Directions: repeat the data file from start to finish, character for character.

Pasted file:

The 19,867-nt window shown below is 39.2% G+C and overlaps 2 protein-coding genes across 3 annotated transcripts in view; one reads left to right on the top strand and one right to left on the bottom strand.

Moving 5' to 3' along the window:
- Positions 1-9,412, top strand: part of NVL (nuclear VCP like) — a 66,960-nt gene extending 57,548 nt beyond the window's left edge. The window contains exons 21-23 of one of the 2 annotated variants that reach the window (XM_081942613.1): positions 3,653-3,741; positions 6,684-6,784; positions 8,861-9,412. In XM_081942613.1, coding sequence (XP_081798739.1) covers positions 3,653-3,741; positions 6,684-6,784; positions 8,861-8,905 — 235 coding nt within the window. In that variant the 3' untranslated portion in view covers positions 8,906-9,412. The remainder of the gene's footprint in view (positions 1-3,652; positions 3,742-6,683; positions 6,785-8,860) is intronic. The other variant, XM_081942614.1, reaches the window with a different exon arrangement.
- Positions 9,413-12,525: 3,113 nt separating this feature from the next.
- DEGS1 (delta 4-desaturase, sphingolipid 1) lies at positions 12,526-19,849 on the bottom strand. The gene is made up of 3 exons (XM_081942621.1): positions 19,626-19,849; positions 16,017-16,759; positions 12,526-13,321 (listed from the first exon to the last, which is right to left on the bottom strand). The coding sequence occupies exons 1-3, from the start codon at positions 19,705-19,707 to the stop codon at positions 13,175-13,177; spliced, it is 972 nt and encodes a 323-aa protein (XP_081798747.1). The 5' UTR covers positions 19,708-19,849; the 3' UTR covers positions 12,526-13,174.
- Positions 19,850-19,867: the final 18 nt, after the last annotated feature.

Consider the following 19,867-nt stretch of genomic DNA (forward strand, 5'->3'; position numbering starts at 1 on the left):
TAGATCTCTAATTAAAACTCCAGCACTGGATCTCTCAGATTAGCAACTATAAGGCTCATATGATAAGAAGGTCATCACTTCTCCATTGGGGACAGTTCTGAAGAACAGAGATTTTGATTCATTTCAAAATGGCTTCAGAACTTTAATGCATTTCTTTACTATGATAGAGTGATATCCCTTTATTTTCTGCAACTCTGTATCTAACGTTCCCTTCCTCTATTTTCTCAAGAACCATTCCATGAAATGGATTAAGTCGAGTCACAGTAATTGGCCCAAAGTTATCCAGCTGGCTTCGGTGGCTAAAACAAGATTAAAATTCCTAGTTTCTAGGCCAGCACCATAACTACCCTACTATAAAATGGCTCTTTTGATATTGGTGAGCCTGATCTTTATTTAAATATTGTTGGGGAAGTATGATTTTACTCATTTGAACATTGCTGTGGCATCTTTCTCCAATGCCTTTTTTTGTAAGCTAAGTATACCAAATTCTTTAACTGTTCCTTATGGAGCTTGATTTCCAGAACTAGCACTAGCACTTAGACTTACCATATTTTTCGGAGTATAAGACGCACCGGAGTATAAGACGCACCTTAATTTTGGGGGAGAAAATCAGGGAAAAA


The 19,867-nt window shown below is 39.2% G+C and overlaps 2 protein-coding genes across 3 annotated transcripts in view; one reads left to right on the top strand and one right to left on the bottom strand.

Moving 5' to 3' along the window:
- Positions 1-9,412, top strand: part of NVL (nuclear VCP like) — a 66,960-nt gene extending 57,548 nt beyond the window's left edge. The window contains exons 21-23 of one of the 2 annotated variants that reach the window (XM_081942613.1): positions 3,653-3,741; positions 6,684-6,784; positions 8,861-9,412. In XM_081942613.1, coding sequence (XP_081798739.1) covers positions 3,653-3,741; positions 6,684-6,784; positions 8,861-8,905 — 235 coding nt within the window. In that variant the 3' untranslated portion in view covers positions 8,906-9,412. The remainder of the gene's footprint in view (positions 1-3,652; positions 3,742-6,683; positions 6,785-8,860) is intronic. The other variant, XM_081942614.1, reaches the window with a different exon arrangement.
- Positions 9,413-12,525: 3,113 nt separating this feature from the next.
- DEGS1 (delta 4-desaturase, sphingolipid 1) lies at positions 12,526-19,849 on the bottom strand. The gene is made up of 3 exons (XM_081942621.1): positions 19,626-19,849; positions 16,017-16,759; positions 12,526-13,321 (listed from the first exon to the last, which is right to left on the bottom strand). The coding sequence occupies exons 1-3, from the start codon at positions 19,705-19,707 to the stop codon at positions 13,175-13,177; spliced, it is 972 nt and encodes a 323-aa protein (XP_081798747.1). The 5' UTR covers positions 19,708-19,849; the 3' UTR covers positions 12,526-13,174.
- Positions 19,850-19,867: the final 18 nt, after the last annotated feature.

Consider the following 19,867-nt stretch of genomic DNA (forward strand, 5'->3'; position numbering starts at 1 on the left):
TAGATCTCTAATTAAAACTCCAGCACTGGATCTCTCAGATTAGCAACTATAAGGCTCATATGATAAGAAGGTCATCACTTCTCCATTGGGGACAGTTCTGAAGAACAGAGATTTTGATTCATTTCAAAATGGCTTCAGAACTTTAATGCATTTCTTTACTATGATAGAGTGATATCCCTTTATTTTCTGCAACTCTGTATCTAACGTTCCCTTCCTCTATTTTCTCAAGAACCATTCCATGAAATGGATTAAGTCGAGTCACAGTAATTGGCCCAAAGTTATCCAGCTGGCTTCGGTGGCTAAAACAAGATTAAAATTCCTAGTTTCTAGGCCAGCACCATAACTACCCTACTATAAAATGGCTCTTTTGATATTGGTGAGCCTGATCTTTATTTAAATATTGTTGGGGAAGTATGATTTTACTCATTTGAACATTGCTGTGGCATCTTTCTCCAATGCCTTTTTTTGTAAGCTAAGTATACCAAATTCTTTAACTGTTCCTTATGGAGCTTGATTTCCAGAACTAGCACTAGCACTTAGACTTACCATATTTTTCGGAGTATAAGACGCACCGGAGTATAAGACGCACCTTAATTTTGGGGGAGAAAATCAGGGAAAAA